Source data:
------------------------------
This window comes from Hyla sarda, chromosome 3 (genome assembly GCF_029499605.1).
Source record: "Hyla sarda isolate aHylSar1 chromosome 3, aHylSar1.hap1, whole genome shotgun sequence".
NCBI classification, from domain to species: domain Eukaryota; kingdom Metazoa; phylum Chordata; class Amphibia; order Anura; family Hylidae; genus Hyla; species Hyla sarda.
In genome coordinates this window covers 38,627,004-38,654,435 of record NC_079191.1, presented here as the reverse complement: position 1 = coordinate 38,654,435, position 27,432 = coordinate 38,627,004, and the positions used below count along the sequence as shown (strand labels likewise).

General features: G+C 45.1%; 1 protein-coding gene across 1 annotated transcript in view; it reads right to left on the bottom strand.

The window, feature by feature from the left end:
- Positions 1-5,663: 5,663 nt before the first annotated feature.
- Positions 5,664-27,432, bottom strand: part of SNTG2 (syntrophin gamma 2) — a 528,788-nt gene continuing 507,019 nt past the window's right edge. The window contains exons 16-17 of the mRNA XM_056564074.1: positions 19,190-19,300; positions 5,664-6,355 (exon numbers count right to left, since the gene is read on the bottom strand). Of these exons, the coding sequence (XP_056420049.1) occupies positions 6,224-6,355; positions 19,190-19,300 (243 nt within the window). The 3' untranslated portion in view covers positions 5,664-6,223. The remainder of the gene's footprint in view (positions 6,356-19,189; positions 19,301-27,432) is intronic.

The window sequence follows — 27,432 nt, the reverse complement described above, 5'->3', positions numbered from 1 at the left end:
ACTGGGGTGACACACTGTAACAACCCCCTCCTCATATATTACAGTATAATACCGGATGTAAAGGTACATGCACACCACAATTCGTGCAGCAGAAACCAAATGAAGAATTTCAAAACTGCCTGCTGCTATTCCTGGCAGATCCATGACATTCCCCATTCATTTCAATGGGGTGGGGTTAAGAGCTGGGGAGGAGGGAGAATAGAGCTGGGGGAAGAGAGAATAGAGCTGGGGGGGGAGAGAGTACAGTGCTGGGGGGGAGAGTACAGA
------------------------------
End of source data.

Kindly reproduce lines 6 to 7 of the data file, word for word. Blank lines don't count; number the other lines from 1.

The window, feature by feature from the left end:
- Positions 1-5,663: 5,663 nt before the first annotated feature.